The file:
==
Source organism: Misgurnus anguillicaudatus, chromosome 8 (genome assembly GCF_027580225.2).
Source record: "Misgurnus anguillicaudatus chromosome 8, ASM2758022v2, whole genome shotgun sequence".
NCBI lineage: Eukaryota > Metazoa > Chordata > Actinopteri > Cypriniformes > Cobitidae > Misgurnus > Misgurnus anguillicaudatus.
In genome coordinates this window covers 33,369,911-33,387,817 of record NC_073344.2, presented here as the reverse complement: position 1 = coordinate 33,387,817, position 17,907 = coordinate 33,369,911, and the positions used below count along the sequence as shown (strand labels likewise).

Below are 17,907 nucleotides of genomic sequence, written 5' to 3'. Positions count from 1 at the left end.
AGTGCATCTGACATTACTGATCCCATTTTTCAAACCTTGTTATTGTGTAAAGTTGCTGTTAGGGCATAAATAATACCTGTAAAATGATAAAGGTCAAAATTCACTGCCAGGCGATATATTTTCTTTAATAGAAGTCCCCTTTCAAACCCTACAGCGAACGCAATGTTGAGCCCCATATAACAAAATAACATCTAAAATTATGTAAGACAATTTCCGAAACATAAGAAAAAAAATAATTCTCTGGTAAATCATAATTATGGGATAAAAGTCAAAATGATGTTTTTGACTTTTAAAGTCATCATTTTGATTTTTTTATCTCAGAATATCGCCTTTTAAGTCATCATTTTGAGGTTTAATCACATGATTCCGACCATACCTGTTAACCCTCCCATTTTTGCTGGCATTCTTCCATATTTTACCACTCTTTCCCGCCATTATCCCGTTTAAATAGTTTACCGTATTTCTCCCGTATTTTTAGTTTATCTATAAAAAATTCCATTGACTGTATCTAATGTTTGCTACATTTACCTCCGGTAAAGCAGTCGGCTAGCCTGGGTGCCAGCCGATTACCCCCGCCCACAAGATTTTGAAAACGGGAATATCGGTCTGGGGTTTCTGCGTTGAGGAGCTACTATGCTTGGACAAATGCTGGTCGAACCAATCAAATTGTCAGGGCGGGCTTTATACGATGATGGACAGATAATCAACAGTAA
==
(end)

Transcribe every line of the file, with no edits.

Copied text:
Source organism: Misgurnus anguillicaudatus, chromosome 8 (genome assembly GCF_027580225.2).
Source record: "Misgurnus anguillicaudatus chromosome 8, ASM2758022v2, whole genome shotgun sequence".
NCBI lineage: Eukaryota > Metazoa > Chordata > Actinopteri > Cypriniformes > Cobitidae > Misgurnus > Misgurnus anguillicaudatus.
In genome coordinates this window covers 33,369,911-33,387,817 of record NC_073344.2, presented here as the reverse complement: position 1 = coordinate 33,387,817, position 17,907 = coordinate 33,369,911, and the positions used below count along the sequence as shown (strand labels likewise).

Below are 17,907 nucleotides of genomic sequence, written 5' to 3'. Positions count from 1 at the left end.
AGTGCATCTGACATTACTGATCCCATTTTTCAAACCTTGTTATTGTGTAAAGTTGCTGTTAGGGCATAAATAATACCTGTAAAATGATAAAGGTCAAAATTCACTGCCAGGCGATATATTTTCTTTAATAGAAGTCCCCTTTCAAACCCTACAGCGAACGCAATGTTGAGCCCCATATAACAAAATAACATCTAAAATTATGTAAGACAATTTCCGAAACATAAGAAAAAAAATAATTCTCTGGTAAATCATAATTATGGGATAAAAGTCAAAATGATGTTTTTGACTTTTAAAGTCATCATTTTGATTTTTTTATCTCAGAATATCGCCTTTTAAGTCATCATTTTGAGGTTTAATCACATGATTCCGACCATACCTGTTAACCCTCCCATTTTTGCTGGCATTCTTCCATATTTTACCACTCTTTCCCGCCATTATCCCGTTTAAATAGTTTACCGTATTTCTCCCGTATTTTTAGTTTATCTATAAAAAATTCCATTGACTGTATCTAATGTTTGCTACATTTACCTCCGGTAAAGCAGTCGGCTAGCCTGGGTGCCAGCCGATTACCCCCGCCCACAAGATTTTGAAAACGGGAATATCGGTCTGGGGTTTCTGCGTTGAGGAGCTACTATGCTTGGACAAATGCTGGTCGAACCAATCAAATTGTCAGGGCGGGCTTTATACGATGATGGACAGATAATCAACAGTAA